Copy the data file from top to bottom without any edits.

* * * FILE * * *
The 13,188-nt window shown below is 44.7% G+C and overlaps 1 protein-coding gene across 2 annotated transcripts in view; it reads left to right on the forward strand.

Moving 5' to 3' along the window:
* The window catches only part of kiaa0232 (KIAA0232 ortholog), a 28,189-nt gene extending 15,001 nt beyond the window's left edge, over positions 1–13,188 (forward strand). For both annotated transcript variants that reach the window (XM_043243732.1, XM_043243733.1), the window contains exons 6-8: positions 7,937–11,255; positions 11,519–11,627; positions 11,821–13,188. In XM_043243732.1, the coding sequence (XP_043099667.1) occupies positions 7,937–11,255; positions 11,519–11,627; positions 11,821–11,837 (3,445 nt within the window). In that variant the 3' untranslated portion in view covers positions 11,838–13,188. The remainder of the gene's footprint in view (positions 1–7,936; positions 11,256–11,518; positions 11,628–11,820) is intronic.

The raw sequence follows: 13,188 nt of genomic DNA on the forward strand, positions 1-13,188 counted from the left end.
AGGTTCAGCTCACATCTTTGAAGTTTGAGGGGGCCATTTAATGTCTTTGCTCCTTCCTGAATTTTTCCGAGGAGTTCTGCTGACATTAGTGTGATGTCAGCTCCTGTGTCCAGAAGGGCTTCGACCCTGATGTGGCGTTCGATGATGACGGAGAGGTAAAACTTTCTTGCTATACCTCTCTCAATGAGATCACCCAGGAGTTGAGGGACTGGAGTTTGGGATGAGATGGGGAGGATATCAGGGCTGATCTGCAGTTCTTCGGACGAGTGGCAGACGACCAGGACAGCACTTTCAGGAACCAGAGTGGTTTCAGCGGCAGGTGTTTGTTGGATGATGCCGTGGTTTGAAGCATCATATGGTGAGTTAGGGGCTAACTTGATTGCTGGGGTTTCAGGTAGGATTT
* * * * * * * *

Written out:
The 13,188-nt window shown below is 44.7% G+C and overlaps 1 protein-coding gene across 2 annotated transcripts in view; it reads left to right on the forward strand.

Moving 5' to 3' along the window:
* The window catches only part of kiaa0232 (KIAA0232 ortholog), a 28,189-nt gene extending 15,001 nt beyond the window's left edge, over positions 1–13,188 (forward strand). For both annotated transcript variants that reach the window (XM_043243732.1, XM_043243733.1), the window contains exons 6-8: positions 7,937–11,255; positions 11,519–11,627; positions 11,821–13,188. In XM_043243732.1, the coding sequence (XP_043099667.1) occupies positions 7,937–11,255; positions 11,519–11,627; positions 11,821–11,837 (3,445 nt within the window). In that variant the 3' untranslated portion in view covers positions 11,838–13,188. The remainder of the gene's footprint in view (positions 1–7,936; positions 11,256–11,518; positions 11,628–11,820) is intronic.

The raw sequence follows: 13,188 nt of genomic DNA on the forward strand, positions 1-13,188 counted from the left end.
AGGTTCAGCTCACATCTTTGAAGTTTGAGGGGGCCATTTAATGTCTTTGCTCCTTCCTGAATTTTTCCGAGGAGTTCTGCTGACATTAGTGTGATGTCAGCTCCTGTGTCCAGAAGGGCTTCGACCCTGATGTGGCGTTCGATGATGACGGAGAGGTAAAACTTTCTTGCTATACCTCTCTCAATGAGATCACCCAGGAGTTGAGGGACTGGAGTTTGGGATGAGATGGGGAGGATATCAGGGCTGATCTGCAGTTCTTCGGACGAGTGGCAGACGACCAGGACAGCACTTTCAGGAACCAGAGTGGTTTCAGCGGCAGGTGTTTGTTGGATGATGCCGTGGTTTGAAGCATCATATGGTGAGTTAGGGGCTAACTTGATTGCTGGGGTTTCAGGTAGGATTT